They don't get it – our Senators and our health


Anyone following Nigerian politics will have seen the uproar in the press when the the Governor of the Central Bank of Nigeria, Mr Lamido Sanusi made public, and stood his ground despite public hounding by our “distinguished” senators that the National Assembly consumed 25 per cent of Federal Government’s total overhead budget.

You might ask…but what has that got to do with health? And we will explain. According to the website of our Ministry of Finance, available to all Nigerians with Internet access, the recurrent budget of the NASS (National Assembly) is about N138b, their capital budget is N16b. (Available via the Federal Ministry of Finance). Check it yourself. If we take these figures, they still receive more recurrent funds than either of Health, Housing, Power, Transport, Agriculture and Water Resources, Interior and Justice Ministries!

But still you might ask….but that’s not enough…that is not health specific. Well it is! All over the country there have been strikes by doctors demanding what might appear to be large increases in their salaries. All the state Universities in South Eastern Nigeria have been closed for 5 months (yes – 5 months!), because their State governors say they cannot pay the new salary structure agreed by their counterparts working for Federal Universities. So you might ask – why are Nigerians that are lucky to have jobs in these desperate times, especially doctors holding society to hostage. 

We submit that the major reason is not that they cannot manage on what they earn, or indeed that they are unwilling to manage. But people are rebelling against the astronomical amounts of money we are paying our “distinguished” senators, for what in most other countries is considered largely altruistic public service. The most painful part, for anyone that still bothers to watch NTA network news is that on a good day, just a handful of these our distinguished senators bother to turn up.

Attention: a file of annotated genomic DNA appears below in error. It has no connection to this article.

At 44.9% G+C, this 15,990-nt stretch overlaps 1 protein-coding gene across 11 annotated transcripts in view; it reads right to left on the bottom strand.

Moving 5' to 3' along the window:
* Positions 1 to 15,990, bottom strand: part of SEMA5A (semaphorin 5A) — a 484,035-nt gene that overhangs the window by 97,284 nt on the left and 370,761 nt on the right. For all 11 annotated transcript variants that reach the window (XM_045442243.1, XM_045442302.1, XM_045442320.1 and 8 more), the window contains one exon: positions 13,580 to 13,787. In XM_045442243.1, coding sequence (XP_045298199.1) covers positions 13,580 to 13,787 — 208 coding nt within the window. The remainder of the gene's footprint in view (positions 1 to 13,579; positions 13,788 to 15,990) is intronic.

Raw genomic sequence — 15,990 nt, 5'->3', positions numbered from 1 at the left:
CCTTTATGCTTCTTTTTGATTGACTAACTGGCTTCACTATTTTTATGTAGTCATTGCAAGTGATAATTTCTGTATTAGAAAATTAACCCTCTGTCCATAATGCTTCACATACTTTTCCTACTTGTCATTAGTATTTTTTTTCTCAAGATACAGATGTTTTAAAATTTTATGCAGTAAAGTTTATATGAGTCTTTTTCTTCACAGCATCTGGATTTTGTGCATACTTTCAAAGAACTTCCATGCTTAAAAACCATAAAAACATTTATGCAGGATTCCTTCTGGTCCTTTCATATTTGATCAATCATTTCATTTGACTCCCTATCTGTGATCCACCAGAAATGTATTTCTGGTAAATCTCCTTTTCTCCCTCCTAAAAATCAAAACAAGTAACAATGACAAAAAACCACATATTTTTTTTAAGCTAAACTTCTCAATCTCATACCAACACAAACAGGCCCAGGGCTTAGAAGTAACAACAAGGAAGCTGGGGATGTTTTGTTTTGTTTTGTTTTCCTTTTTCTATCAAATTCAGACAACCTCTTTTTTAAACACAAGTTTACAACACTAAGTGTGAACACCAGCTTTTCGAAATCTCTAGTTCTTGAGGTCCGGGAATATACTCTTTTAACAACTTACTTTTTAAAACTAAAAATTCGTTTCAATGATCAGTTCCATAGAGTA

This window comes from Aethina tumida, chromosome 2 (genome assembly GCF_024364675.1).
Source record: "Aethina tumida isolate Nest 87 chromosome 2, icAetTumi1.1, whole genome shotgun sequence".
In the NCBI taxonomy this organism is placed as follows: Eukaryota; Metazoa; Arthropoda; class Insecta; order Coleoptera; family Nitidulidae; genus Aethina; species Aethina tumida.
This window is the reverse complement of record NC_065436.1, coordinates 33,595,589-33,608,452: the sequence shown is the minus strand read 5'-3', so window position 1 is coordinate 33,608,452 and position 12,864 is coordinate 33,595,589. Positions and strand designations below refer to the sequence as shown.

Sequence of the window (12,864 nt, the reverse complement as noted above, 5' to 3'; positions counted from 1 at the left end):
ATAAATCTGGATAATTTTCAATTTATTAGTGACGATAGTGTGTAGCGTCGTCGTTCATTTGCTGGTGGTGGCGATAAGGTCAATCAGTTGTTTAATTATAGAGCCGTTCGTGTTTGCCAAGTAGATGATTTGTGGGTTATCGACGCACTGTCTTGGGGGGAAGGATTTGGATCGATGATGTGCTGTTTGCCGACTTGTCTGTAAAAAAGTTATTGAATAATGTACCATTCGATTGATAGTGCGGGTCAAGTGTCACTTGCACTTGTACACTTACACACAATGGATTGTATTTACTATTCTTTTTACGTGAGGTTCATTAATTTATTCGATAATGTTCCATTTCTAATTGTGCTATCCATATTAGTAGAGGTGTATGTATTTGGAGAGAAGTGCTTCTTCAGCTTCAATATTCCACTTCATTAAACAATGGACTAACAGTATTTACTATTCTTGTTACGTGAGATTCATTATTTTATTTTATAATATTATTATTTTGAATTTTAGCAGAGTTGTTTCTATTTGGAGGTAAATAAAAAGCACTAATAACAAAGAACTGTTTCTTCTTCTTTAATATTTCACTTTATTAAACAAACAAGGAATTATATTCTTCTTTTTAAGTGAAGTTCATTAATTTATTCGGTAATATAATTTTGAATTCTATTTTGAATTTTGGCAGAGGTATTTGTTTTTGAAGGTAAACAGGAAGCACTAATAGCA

How can we possibly afford to pay Senators in Nigeria N15.18m in salaries and allowances monthly ($100,000.00), when we cannot pay our doctors, teachers, nurses, a fraction of that. That is the absurdity of our country. Their allowances include the most ridiculous items such as “hardship allowances”, “newspaper allowances”, “domestic staff allowances” and let us not forget “a wardrobe allowance”.

But as this blog is titled – Our senators do not get it. They just do not! We have lived in a perverse society for so long. But due to the Internet, access to information, and Nigerians inspired by Julian Assange of Wikileaks, we will see changes in the landscape of Nigerian politics. 

Find below an exert from an interview granted by Professor Jubriul Aminu, one of our longest serving senators, and a former Minister of our Federal Republic about the anger felt by people due to the N15 million he “earns” monthly. Read and decide on what you can do. For one come January – Register to vote. Maybe we can take our country back….just maybe. But do not expect these guys to give up their N15 million lightly.

“Who are the Nigerians that are worried? It is you media people who are worried. I can take you to my village in Song, you will see that they are not worried. So, people should stop this nonsense of talking about allowances and how much the members are getting.

Never doubt that a small group of thoughtful committed people can change the world; indeed it is the only thing that ever has…Margaret Mead

Chikwe Ihekweazu is an epidemiologist and consultant public health physician. He is the Editor of Nigeria Health Watch, and the Managing Partner of EpiAfric (, which provides expertise in public health research and advisory services, health communication and professional development. He previously held leadership roles at the South African National Institute for Communicable Diseases and the UK's Health Protection Agency. Chikwe has undertaken several short term consultancies for the World Health Organisation, mainly in response to major outbreaks. He is a TED Fellow and co-curator of TEDxEuston.

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